How to Pack a Backpack For Hiking

hiker walking in mountains

You’ve spent weeks packing everything you need for the trip. But have you thought about how to pack a backpack properly for your hike?

This article will give some tips and tricks that should help guide any hiker on their adventure with ease.

As any hiker will tell you, your backpack is everything. As well as carrying all your camping gear and other packing checklist essentials, it doubles up as a pillow and serves as a reminder of all the places you’ve traveled to and trekked through.

But, while your trusty backpack represents everything you love about the great outdoors, it can also be your biggest burden – especially if you don’t know how to pack well. Whether you overload your backpack in eager preparation for your first camping trip or pack too light and live to regret it, packing mistakes can make your hike harder and a lot less enjoyable. 

That said, although there’s an undeniable art to packing well, it’s nothing that you can’t learn with our guidance. 

So, how do you pack a backpack for hiking? Keep reading to find out!

Selecting Your Backpack and Essentials Packing Accessories

Before you make a list of camping gear you need or decide what clothing to bring, it’s time to select a backpack for your hiking trip. But, not just any backpack will do. Here are some pointers to explain what you need to look for in the perfect backpack, as well as other accessories that will come in handy:

Choose a Backpack Designed for Hiking

Most of us have a backpack or two lying around at home. But that cheap canvas model you got for a few bucks won’t cut it for a hiking trip, even if you only plan on going away for one or two nights. Outdoor camping gear can get heavy, especially in winter, so you need a comfortable, purpose-built bag to lighten your load and make the journey easier on your body. 

What’s more, a well-chosen backpack will be a lot easier to pack well for a hiking trip, since it’s designed for the purpose. Key features to look out for in modern backpacks include an internal rigid frame, comfortable shoulder straps, external compartments, a waterproof rain cover, and a padded hip belt. 

Select the Right Capacity Backpack For Your Trip

The capacity you choose will depend on the length of your hike, as well as how much of a light packer you are, and whether you need to take any special equipment. But, as a guide, the right capacity for the trip length is as follows:

  • 20-50 liters – Overnight Trip (1-2 nights)
  • 50-60 liters – Weekend Adventure (2 to 3 nights)
  • 60-80 liters – Multi-Day Excursion (3 to 5 nights)
  • 80+ liters – Extended Tour (5 or more nights) 

Often, people on their first camping trip tend to overdo it with the creature comforts while parents hiking with kids will often need as much extra space as possible. In contrast, more experienced hikers can often bring all the camping essentials they need and still come in well under the capacity recommendations.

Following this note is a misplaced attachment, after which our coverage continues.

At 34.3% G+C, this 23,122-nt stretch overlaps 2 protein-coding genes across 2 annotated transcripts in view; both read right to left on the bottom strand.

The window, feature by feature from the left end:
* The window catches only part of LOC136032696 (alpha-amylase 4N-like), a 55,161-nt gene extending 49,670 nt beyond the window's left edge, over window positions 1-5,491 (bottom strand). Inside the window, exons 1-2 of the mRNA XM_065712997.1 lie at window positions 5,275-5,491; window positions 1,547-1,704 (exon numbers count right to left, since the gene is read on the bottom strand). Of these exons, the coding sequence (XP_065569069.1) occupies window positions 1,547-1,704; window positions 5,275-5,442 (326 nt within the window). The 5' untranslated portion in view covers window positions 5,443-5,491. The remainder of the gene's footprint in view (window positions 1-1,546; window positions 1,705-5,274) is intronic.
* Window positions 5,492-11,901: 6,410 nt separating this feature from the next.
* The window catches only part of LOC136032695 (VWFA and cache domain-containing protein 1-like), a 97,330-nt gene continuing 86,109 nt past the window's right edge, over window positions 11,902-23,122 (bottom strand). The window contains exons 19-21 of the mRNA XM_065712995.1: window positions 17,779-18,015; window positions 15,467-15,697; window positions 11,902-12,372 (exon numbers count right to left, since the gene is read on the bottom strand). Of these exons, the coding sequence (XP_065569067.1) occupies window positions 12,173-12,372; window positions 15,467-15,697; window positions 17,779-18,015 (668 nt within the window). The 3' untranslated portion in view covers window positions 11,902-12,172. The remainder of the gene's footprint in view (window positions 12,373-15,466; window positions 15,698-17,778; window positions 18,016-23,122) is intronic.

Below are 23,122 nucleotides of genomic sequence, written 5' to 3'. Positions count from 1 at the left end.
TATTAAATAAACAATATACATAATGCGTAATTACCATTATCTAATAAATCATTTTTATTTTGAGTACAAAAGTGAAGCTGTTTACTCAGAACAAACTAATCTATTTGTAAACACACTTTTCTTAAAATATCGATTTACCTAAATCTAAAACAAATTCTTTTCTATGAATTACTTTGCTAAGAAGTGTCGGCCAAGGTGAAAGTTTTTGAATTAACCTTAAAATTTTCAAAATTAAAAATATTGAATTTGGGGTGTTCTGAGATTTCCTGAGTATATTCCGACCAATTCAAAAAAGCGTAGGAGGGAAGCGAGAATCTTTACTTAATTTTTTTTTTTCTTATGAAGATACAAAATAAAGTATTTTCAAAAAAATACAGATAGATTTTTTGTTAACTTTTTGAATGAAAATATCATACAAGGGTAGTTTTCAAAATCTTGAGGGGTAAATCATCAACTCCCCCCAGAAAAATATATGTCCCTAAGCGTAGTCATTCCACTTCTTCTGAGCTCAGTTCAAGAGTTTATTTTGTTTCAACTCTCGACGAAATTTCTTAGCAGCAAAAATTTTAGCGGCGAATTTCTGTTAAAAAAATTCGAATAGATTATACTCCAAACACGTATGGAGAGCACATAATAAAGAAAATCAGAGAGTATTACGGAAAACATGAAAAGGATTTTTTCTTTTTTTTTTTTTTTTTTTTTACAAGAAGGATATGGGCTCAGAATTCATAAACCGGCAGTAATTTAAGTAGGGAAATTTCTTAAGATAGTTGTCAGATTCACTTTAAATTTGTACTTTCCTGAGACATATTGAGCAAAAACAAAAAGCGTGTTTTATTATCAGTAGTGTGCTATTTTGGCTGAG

Invest in Extra Backpacking Gear to Make Packing Easier

It’s not just a well-chosen backpack that makes packing easier. Some extras that will simplify the process include: 

  • Compression Sacks: These are super handy for bulky camping gear such as your sleeping bag and pillow. But, they also work well for minimizing the amount of space your clothing takes up in your backpack. All you need to do is stuff the sack full and pull on the compression straps to suck out all the air. You’ll then free up a ton of space for snacks and other essentials!
  • Reusable Gear Ties: If you don’t already have a bunch of these at home, you’re seriously missing out. Reusable gear ties are great for tying up just about anything but they’re especially useful for outdoor camping as they can hold up protective tarps, keep wires neat, and even offer a quick fix for broken ties and equipment. 
  • Accessory Straps: While you can use gear ties to attach odd-shaped items to your backpack, accessory straps are better for tying down bulky camping essentials such as sleeping pads to the outside of your backpack. 
  • Waterproof Bags: It can be tempting to use Ziploc bags to keep your gear dry, but investing in waterproof bags made for hiking and other outdoor pursuits is always the best way to protect your phone, solar charger, keys, map, and other items from getting wet. 

While not everyone would consider these hiking and camping essentials, anything that makes the process of packing a backpack more streamlined is a must-have in our book! 

How to Pack a Backpack: Packing ABC

It’s a lot easier to approach packing your backpack when you have a clear idea of what needs to go where in your backpack and why. And the key to that is learning your packing ABC: access, balance, and compression. 

Keeping these three aspects in mind will help ensure that your backpack is comfortable, easy to carry, and has everything you need within reach. So, how can you tick all the boxes when packing for a hike? Let’s take a look. 

Aim for Easy Access

Access is all about considering which items you’ll need to reach for throughout the day and which items you can safely tuck away to pull out when you stop for the evening. Whether you prefer to write a packing checklist or lay everything out in front of you, dividing the items up according to how often you’ll need to access them during the hike will help you decide where to store them. 

The items you’ll use first or most will then need to go in easy-to-access pockets. Organizing your items like this ensures that you won’t have to rummage around through your whole pack every five minutes. Regardless of their weight, you should place them in external pockets or zip them up in the top compartment. Common frequent-access items include: 

  • Bathroom kit (toilet paper, hand sanitizer, shovel, bag for used toilet paper)
  • Water filtration system
  • Snacks
  • Sunscreen
  • First aid kit
  • Headlamp

If there’s a possibility that it might rain, you should also keep your rain jacket in an external pocket for easy access. Storing it away from other items also helps stop your other items from getting wet when you stash your rain jacket back in your backpack after a downpour. On the other hand, if there’s no chance of rain, save the easy-access compartment for something more weather-appropriate, such as sunscreen, and store your rain jacket toward the bottom of your pack.  

As for any smaller on-the-go hiking gear and camping essentials, such as a knife, whistle, and compass, your pack may include built-in hip belt pockets for storing these. If not, place these in your pants pockets or in your pack’s side pockets. 

With all your high-access gear set aside, you can then focus on how you’ll pack away the items you won’t need until later. These might include food, your campfire cooking kit, and food storage items. But, to distribute these bulkier items throughout your pack for maximum comfort and minimum effort, you’ll also need to get the balance right. 

Balance and Weight Distribution

Stuffing all your camping gear in your backpack might seem like a triumph. But it’ll be a hollow victory if you can’t take more than a few steps when it’s loaded onto your back. For this reason, you should never try to carry a backpacking pack that weighs more than a third of your body weight. Of course, a badly-packed backpack weighing a lot less can also be a struggle to carry if you haven’t balanced the inner load well.